Illinois counter a rebuilding season with depth Reviewed by Momizat on . After failing to even reach the NIT in 2011, not much was expected from coach John Groce in his first year as Illinois head coach. The word “rebuild” is often m After failing to even reach the NIT in 2011, not much was expected from coach John Groce in his first year as Illinois head coach. The word “rebuild” is often m Rating: 0
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Illinois counter a rebuilding season with depth

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After failing to even reach the NIT in 2011, not much was expected from coach John Groce in his first year as Illinois head coach. The word “rebuild” is often mentioned in any conversation regarding the Illini squad. Under the tutelage of Groce, seniors Brandon Paul and D.J. Richardson soared to new heights and led the team past a rebuild season and back into the NCAA tournament.  Illinois reached the 3rd round of the NCAA tournament and came within five points of clinching their first Sweet 16 since 2005.

This season Illinois will be without the dynamic scoring duo of Paul and Richardson, who are 8th and 13th scoring all-time for the Illini, respectively. In addition to the losses of Paul and Richardson, big men Tyler Griffey and Sam McLaurin graduated, leaving the Illini with only four returning players. With a revamped roster of nine newcomers, rebuild is once again synonymous with Illinois basketball.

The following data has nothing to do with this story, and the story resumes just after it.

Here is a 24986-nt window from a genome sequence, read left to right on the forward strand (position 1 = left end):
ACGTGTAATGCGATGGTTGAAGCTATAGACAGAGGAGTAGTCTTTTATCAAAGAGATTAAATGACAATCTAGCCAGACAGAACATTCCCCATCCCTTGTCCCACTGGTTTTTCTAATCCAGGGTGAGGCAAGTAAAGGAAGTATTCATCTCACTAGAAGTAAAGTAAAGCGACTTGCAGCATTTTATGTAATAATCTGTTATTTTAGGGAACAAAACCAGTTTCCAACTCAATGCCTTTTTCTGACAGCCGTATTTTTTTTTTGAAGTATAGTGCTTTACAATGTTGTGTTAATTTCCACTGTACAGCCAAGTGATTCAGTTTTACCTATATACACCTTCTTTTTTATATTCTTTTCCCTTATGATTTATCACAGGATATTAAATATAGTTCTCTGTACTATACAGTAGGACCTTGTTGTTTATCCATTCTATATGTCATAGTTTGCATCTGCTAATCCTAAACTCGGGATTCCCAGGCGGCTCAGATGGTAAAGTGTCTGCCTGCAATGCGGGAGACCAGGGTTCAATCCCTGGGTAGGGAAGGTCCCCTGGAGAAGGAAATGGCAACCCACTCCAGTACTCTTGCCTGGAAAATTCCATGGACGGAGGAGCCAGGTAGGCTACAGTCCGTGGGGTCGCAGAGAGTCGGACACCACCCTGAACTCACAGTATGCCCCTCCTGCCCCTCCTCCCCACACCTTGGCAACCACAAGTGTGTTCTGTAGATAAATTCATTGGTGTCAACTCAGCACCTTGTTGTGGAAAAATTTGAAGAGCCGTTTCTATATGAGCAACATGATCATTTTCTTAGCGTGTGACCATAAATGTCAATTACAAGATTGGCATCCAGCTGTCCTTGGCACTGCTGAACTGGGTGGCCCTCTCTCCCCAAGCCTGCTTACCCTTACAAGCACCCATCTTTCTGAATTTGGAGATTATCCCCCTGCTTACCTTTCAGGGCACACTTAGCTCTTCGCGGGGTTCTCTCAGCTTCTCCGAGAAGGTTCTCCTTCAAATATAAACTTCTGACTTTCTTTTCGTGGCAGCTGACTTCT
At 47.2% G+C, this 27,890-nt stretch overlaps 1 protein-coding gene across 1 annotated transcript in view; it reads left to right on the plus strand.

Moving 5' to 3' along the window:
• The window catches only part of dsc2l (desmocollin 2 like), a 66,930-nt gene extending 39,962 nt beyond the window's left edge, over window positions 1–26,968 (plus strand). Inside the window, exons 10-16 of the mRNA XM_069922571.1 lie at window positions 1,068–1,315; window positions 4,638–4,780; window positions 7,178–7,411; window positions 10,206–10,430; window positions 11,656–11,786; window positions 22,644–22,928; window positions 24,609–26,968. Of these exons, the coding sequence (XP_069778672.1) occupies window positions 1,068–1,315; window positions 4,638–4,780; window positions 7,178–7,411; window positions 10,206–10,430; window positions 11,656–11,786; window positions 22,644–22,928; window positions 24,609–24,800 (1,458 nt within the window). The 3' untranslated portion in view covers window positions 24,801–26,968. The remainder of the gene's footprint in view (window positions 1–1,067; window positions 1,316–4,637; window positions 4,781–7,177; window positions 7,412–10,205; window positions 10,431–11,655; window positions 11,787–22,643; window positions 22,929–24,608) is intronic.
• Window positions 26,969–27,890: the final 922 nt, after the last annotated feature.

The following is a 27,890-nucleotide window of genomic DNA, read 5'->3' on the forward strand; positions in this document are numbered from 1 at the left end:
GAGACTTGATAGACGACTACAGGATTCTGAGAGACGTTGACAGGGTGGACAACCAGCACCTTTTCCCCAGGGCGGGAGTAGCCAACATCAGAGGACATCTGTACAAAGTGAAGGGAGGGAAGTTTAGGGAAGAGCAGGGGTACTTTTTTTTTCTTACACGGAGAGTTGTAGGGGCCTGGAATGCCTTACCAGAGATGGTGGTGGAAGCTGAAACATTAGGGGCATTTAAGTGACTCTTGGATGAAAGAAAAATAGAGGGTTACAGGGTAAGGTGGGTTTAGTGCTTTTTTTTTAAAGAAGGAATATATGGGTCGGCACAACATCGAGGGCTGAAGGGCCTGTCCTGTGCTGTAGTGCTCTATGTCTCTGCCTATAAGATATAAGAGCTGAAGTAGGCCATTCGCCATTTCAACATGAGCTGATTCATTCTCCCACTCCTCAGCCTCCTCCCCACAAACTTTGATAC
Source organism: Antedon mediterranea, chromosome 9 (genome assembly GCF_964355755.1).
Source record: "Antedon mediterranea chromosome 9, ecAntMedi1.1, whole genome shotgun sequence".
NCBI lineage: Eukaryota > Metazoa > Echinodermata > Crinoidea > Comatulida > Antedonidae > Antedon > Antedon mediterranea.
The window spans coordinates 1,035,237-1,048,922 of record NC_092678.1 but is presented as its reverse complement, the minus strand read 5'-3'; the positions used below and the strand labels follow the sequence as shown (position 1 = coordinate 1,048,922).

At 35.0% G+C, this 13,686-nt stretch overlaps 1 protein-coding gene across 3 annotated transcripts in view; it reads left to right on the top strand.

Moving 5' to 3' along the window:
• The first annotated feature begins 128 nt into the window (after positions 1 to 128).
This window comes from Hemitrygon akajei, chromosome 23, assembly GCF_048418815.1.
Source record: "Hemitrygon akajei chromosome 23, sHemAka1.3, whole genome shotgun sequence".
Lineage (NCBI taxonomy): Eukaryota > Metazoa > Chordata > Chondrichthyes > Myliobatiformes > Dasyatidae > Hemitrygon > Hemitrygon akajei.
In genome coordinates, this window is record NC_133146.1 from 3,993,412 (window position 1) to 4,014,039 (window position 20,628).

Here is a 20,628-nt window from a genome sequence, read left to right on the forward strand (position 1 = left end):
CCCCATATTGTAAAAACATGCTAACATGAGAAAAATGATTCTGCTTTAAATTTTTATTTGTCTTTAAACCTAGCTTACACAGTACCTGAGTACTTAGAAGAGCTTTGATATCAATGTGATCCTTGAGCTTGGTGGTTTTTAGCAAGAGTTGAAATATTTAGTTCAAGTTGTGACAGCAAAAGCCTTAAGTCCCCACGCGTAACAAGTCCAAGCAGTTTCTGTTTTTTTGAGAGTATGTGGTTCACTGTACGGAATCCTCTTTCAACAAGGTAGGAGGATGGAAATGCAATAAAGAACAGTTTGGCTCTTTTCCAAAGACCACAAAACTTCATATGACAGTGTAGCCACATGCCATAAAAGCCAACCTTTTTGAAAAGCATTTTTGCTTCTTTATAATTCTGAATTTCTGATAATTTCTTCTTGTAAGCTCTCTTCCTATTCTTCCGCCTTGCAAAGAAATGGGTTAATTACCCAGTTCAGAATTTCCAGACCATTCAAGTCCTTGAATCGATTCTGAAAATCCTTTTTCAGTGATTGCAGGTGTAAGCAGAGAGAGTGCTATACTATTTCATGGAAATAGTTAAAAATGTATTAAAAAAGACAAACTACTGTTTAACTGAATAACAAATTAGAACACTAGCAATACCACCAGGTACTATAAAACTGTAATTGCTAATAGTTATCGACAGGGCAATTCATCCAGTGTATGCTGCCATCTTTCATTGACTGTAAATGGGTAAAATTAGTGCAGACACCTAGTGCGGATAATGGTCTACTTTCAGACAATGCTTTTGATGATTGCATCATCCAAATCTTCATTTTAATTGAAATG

The lone senior on the roster, shooting guard Joseph Bertrand doesn’t see it that way.

“I don’t think it’s a rebuilding year,” Bertrand said. “We lost a couple of guys but we got some new guys who are also talented. We’ve always been working hard to get the team going this year so I don’t think of it as a rebuilding year at all.”

Some of the skepticism surrounding the team revolves around their ability to sustain Groce’s three point heavy offense without Paul, Richardson and Griffey. Tracy Abrams made the most three pointers among the returning players with 31 three pointers made last season. The offense also leaned heavily on Paul’s creativity when no one else could score or at the end of close games. Despite concerns, what the team lacks in star power it makes up in depth.

Groce added top 100 recruit shooting guards Kendrick Nunn from Simeon Career Academy (ranked 61st on ESPN) and Malcolm Hill from Belleville East High School (ranked 66th). The Illini add three more recruits to the roster. Possibly the most important newcomers for Illinois came from the transfer market. After joining the team last season, Drake transfer junior Rayvonte Rice will be eligible to suit up for the Illini. Illinois also added power forward Jon Ekey, a graduate student transfer from Illinois State. With less core players, a bigger rotation may be in store.

“I always like to play 9 or 10,” Groce said. “Players play players, I don’t play them. They grade out, if they can earn minutes, they’re good enough to play and help us stay competitive and I can count on them to do what they’re supposed to do—I’d like to play that many guys.”

A bigger rotation allows Groce the flexibility to play faster and more aggressive. No matter how big Groce’s rotation becomes, Rice will be a huge part of it.

Groce called Rice “the poster child for strength and conditioning,” as he’s lost 36 pounds and cut his body fat percentage by 7% since joining the team. Rice impressed the coaching staff so much that he was named the team’s Most Improved Player last season without stepping on the court.